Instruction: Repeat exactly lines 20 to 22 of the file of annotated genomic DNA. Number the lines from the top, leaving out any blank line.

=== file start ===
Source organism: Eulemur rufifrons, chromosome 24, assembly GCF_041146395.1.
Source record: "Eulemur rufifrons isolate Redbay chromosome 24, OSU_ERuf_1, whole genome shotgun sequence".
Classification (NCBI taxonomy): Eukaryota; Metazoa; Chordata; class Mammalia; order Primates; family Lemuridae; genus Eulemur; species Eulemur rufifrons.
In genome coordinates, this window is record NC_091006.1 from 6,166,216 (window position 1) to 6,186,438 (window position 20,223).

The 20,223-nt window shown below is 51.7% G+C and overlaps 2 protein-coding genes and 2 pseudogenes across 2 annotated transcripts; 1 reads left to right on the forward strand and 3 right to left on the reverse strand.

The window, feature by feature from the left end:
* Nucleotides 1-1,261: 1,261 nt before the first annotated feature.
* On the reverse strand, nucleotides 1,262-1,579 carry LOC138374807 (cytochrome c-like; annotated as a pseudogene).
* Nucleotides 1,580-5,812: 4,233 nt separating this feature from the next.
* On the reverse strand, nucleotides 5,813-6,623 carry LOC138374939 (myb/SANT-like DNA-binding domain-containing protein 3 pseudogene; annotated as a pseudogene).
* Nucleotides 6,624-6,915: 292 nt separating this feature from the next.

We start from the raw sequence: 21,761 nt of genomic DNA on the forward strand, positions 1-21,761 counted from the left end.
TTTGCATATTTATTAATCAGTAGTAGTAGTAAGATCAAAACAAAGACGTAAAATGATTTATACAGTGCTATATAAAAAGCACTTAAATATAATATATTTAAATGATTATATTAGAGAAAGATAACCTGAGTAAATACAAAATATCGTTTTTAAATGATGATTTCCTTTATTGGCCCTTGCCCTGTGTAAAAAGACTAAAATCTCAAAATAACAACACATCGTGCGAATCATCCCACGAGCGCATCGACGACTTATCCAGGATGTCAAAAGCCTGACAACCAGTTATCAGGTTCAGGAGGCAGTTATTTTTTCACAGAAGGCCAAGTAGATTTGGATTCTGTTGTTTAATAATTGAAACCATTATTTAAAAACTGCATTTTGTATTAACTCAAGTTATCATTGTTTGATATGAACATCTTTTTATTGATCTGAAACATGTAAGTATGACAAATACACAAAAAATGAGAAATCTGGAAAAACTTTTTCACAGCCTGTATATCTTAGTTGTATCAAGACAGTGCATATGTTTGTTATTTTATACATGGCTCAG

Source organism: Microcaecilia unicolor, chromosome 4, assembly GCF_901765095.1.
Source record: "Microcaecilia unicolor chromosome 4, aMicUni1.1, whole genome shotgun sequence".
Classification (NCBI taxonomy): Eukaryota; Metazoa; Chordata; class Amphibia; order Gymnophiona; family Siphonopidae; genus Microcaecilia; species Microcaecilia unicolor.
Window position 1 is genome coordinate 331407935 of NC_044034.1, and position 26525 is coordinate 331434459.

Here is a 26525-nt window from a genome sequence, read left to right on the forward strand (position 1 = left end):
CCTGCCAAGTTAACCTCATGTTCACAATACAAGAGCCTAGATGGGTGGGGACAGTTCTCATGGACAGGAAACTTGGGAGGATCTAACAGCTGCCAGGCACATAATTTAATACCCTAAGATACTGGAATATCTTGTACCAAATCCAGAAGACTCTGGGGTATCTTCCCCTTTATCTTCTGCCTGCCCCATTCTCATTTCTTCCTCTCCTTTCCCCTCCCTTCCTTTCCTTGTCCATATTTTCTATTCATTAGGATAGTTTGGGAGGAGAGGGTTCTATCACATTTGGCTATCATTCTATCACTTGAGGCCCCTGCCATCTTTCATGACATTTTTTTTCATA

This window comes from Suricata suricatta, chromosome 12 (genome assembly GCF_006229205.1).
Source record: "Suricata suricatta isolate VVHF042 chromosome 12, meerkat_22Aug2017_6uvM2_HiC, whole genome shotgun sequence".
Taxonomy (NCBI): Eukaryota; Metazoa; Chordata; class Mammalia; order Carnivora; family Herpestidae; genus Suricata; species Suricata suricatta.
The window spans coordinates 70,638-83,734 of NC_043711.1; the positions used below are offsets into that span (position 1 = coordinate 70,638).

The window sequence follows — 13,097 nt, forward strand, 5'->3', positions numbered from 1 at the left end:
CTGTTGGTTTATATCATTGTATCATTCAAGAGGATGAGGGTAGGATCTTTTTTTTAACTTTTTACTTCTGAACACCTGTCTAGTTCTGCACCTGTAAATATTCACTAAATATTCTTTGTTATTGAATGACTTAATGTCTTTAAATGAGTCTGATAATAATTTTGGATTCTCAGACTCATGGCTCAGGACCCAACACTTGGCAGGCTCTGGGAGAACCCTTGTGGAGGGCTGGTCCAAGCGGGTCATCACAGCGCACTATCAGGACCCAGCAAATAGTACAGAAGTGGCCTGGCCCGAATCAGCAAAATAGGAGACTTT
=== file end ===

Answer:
This window comes from Suricata suricatta, chromosome 12 (genome assembly GCF_006229205.1).
Source record: "Suricata suricatta isolate VVHF042 chromosome 12, meerkat_22Aug2017_6uvM2_HiC, whole genome shotgun sequence".
Taxonomy (NCBI): Eukaryota; Metazoa; Chordata; class Mammalia; order Carnivora; family Herpestidae; genus Suricata; species Suricata suricatta.